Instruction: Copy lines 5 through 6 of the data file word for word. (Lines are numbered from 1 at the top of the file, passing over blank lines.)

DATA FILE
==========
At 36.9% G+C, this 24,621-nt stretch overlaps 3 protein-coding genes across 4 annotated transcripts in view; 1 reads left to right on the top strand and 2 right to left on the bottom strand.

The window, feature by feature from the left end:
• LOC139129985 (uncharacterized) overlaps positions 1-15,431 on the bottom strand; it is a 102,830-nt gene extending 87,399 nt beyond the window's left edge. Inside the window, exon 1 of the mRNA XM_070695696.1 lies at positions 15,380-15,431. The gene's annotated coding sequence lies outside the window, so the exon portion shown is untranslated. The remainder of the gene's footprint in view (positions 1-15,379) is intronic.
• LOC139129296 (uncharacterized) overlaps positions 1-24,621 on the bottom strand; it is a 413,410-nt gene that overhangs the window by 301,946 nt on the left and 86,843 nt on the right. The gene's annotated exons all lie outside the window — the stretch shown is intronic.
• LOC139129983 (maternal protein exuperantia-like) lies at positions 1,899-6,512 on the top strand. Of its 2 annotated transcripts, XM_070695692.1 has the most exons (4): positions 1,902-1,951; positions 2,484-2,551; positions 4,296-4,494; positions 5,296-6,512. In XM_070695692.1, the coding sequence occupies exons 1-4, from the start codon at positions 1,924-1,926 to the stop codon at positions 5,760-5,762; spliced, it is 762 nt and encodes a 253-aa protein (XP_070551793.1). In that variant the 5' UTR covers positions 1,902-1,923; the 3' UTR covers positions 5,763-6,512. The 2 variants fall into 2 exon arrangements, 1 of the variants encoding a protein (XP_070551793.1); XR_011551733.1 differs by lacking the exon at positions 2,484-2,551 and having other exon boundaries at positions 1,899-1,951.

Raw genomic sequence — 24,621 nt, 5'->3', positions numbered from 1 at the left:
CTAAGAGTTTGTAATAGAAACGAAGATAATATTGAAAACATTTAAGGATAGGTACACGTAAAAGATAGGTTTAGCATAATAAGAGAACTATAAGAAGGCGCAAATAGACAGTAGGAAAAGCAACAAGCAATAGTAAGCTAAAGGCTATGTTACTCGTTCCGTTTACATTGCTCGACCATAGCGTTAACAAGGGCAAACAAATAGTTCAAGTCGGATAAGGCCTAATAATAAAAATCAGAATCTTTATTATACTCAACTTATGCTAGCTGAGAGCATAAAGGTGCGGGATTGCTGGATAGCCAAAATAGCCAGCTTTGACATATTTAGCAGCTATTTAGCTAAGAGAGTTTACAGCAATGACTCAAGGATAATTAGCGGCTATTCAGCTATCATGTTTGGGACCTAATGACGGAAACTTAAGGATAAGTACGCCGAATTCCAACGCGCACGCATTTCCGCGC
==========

• LOC139129983 (maternal protein exuperantia-like) lies at positions 1,899-6,512 on the top strand. Of its 2 annotated transcripts, XM_070695692.1 has the most exons (4): positions 1,902-1,951; positions 2,484-2,551; positions 4,296-4,494; positions 5,296-6,512. In XM_070695692.1, the coding sequence occupies exons 1-4, from the start codon at positions 1,924-1,926 to the stop codon at positions 5,760-5,762; spliced, it is 762 nt and encodes a 253-aa protein (XP_070551793.1). In that variant the 5' UTR covers positions 1,902-1,923; the 3' UTR covers positions 5,763-6,512. The 2 variants fall into 2 exon arrangements, 1 of the variants encoding a protein (XP_070551793.1); XR_011551733.1 differs by lacking the exon at positions 2,484-2,551 and having other exon boundaries at positions 1,899-1,951.

Raw genomic sequence — 24,621 nt, 5'->3', positions numbered from 1 at the left: